Chapter One here.
Chapter Two here.
Chapter Three here.
Chapter Four here.
Chapter Five here.
Lucy sat in the corner of the little room, breastfeeding Charlie. The little baby fitfully pulled and tugged at the breast, causing Lucy to sigh deeply. He was so difficult to feed. He had been fretful since he arrived and it took ages for him to settle at her breast. But she soldiered on, knowing how important it was that he get mother's milk for his first six months. Finally Charlie settled at her breast, pulling with a gentle rhythm. Lucy relaxed, and wriggled herself into her chair in an attempt to make herself comfortable.
Lucy was a young mother, barely seventeen when Charlie was born. She was a delicate child, with a slender frame that, when she was pregnant, one could wonder how she carried the extra weight of her child. Since the birth, she had quickly lost weight again and now was slender to the point of skinny. Her elfin face was pointed and beautiful, with high cheekbones and a generous mouth. Her pretty face was framed with hair the colour of ripe corn. Her blue eyes sparkled when she looked at her baby son. He was compensation enough for all the hardship she faced.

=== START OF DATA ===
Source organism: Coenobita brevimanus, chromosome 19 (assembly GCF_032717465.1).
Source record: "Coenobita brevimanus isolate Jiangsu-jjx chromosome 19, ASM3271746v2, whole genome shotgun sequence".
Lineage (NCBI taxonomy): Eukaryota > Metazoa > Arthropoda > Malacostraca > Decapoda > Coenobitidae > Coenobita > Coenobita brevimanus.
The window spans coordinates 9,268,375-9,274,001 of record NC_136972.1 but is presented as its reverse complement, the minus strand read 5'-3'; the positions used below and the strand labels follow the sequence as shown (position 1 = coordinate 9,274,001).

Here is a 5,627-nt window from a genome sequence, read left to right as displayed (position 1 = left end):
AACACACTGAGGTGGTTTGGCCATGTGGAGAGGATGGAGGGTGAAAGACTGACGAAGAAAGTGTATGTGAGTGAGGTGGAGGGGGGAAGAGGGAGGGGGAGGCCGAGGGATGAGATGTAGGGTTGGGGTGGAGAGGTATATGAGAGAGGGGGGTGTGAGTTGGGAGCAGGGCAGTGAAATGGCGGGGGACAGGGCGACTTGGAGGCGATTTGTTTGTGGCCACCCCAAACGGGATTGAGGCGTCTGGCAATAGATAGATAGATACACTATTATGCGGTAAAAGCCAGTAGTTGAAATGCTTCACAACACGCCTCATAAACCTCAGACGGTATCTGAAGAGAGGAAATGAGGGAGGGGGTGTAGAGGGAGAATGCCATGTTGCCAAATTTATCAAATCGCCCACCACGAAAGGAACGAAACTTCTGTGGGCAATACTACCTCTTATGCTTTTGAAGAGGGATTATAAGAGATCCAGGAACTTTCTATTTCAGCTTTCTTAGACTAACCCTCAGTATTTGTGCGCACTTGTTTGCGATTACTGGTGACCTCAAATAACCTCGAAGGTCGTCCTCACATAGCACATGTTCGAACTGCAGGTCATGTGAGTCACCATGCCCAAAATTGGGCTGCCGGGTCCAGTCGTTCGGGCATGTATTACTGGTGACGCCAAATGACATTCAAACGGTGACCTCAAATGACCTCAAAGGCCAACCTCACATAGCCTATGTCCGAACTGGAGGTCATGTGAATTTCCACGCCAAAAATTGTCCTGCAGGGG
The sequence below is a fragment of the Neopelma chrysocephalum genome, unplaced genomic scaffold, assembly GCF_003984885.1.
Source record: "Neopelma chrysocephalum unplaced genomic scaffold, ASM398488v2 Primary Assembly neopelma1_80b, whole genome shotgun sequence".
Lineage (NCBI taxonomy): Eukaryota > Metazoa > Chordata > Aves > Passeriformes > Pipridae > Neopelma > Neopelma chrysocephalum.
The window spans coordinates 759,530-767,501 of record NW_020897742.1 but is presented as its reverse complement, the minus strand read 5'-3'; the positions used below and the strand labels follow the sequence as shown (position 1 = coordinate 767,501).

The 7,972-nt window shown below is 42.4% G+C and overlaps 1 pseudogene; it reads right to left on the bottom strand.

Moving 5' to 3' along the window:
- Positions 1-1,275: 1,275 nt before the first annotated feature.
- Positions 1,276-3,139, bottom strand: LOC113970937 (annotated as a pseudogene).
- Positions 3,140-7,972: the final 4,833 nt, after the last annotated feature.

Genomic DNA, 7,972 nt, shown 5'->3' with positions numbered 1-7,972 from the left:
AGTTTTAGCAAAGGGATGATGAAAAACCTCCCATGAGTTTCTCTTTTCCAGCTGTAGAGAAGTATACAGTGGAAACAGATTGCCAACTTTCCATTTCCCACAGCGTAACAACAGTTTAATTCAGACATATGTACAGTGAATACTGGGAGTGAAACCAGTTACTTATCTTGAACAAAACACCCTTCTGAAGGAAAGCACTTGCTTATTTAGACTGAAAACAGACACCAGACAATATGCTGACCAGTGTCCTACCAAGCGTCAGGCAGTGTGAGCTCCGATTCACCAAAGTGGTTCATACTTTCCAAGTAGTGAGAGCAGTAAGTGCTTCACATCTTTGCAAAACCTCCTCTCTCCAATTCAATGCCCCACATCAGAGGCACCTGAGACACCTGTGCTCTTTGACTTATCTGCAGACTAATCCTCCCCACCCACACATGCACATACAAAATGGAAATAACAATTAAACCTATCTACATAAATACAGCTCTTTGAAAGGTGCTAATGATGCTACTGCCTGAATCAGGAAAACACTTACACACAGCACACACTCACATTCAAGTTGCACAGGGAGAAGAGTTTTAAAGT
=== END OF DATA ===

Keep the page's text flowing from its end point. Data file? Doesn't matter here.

She lived in a small house on the edge of a wood, about twenty miles from Smyth. It would have been hard without her husband to do errands and run around after her while she was pregnant. They had a small number of cows and chickens, which helped with the daily meals and also a sow about to farrow. It was so clever of her husband to organise having the sow impregnated. He joked that it was her swollen belly that gave him the idea. Now the pig was about due and they were looking forward to several piglets and, in the fullness of time, their own pork.